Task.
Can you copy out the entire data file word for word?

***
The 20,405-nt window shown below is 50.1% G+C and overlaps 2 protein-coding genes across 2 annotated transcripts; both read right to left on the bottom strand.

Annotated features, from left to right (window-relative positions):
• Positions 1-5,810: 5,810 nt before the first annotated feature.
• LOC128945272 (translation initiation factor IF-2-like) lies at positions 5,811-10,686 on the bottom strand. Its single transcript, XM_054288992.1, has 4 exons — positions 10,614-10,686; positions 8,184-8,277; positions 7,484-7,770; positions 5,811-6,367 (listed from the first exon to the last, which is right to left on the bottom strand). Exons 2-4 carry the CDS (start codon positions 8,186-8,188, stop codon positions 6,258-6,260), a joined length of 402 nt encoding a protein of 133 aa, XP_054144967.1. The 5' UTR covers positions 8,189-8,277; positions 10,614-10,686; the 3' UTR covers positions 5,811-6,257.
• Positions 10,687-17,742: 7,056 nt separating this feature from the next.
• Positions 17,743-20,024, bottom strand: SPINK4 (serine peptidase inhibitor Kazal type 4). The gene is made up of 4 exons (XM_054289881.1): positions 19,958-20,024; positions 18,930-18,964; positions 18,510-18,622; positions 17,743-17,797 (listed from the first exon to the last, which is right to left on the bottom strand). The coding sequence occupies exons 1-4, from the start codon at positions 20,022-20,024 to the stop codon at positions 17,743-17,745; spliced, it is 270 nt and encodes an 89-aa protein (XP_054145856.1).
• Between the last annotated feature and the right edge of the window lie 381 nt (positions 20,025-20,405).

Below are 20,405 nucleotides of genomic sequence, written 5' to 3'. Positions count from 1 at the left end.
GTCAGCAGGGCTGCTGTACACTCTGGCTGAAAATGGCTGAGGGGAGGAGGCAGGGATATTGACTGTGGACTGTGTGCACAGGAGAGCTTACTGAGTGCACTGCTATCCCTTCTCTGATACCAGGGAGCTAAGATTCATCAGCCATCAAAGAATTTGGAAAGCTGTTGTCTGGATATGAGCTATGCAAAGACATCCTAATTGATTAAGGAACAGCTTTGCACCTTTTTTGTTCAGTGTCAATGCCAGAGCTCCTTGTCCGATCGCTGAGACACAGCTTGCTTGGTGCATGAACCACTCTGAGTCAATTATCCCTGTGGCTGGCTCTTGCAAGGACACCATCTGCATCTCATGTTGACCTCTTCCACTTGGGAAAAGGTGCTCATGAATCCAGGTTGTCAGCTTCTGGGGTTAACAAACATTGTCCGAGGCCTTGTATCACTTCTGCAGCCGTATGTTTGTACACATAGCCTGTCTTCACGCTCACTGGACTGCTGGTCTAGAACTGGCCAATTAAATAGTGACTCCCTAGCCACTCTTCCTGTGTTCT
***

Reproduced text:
The 20,405-nt window shown below is 50.1% G+C and overlaps 2 protein-coding genes across 2 annotated transcripts; both read right to left on the bottom strand.

Annotated features, from left to right (window-relative positions):
• Positions 1-5,810: 5,810 nt before the first annotated feature.
• LOC128945272 (translation initiation factor IF-2-like) lies at positions 5,811-10,686 on the bottom strand. Its single transcript, XM_054288992.1, has 4 exons — positions 10,614-10,686; positions 8,184-8,277; positions 7,484-7,770; positions 5,811-6,367 (listed from the first exon to the last, which is right to left on the bottom strand). Exons 2-4 carry the CDS (start codon positions 8,186-8,188, stop codon positions 6,258-6,260), a joined length of 402 nt encoding a protein of 133 aa, XP_054144967.1. The 5' UTR covers positions 8,189-8,277; positions 10,614-10,686; the 3' UTR covers positions 5,811-6,257.
• Positions 10,687-17,742: 7,056 nt separating this feature from the next.
• Positions 17,743-20,024, bottom strand: SPINK4 (serine peptidase inhibitor Kazal type 4). The gene is made up of 4 exons (XM_054289881.1): positions 19,958-20,024; positions 18,930-18,964; positions 18,510-18,622; positions 17,743-17,797 (listed from the first exon to the last, which is right to left on the bottom strand). The coding sequence occupies exons 1-4, from the start codon at positions 20,022-20,024 to the stop codon at positions 17,743-17,745; spliced, it is 270 nt and encodes an 89-aa protein (XP_054145856.1).
• Between the last annotated feature and the right edge of the window lie 381 nt (positions 20,025-20,405).

Below are 20,405 nucleotides of genomic sequence, written 5' to 3'. Positions count from 1 at the left end.
GTCAGCAGGGCTGCTGTACACTCTGGCTGAAAATGGCTGAGGGGAGGAGGCAGGGATATTGACTGTGGACTGTGTGCACAGGAGAGCTTACTGAGTGCACTGCTATCCCTTCTCTGATACCAGGGAGCTAAGATTCATCAGCCATCAAAGAATTTGGAAAGCTGTTGTCTGGATATGAGCTATGCAAAGACATCCTAATTGATTAAGGAACAGCTTTGCACCTTTTTTGTTCAGTGTCAATGCCAGAGCTCCTTGTCCGATCGCTGAGACACAGCTTGCTTGGTGCATGAACCACTCTGAGTCAATTATCCCTGTGGCTGGCTCTTGCAAGGACACCATCTGCATCTCATGTTGACCTCTTCCACTTGGGAAAAGGTGCTCATGAATCCAGGTTGTCAGCTTCTGGGGTTAACAAACATTGTCCGAGGCCTTGTATCACTTCTGCAGCCGTATGTTTGTACACATAGCCTGTCTTCACGCTCACTGGACTGCTGGTCTAGAACTGGCCAATTAAATAGTGACTCCCTAGCCACTCTTCCTGTGTTCT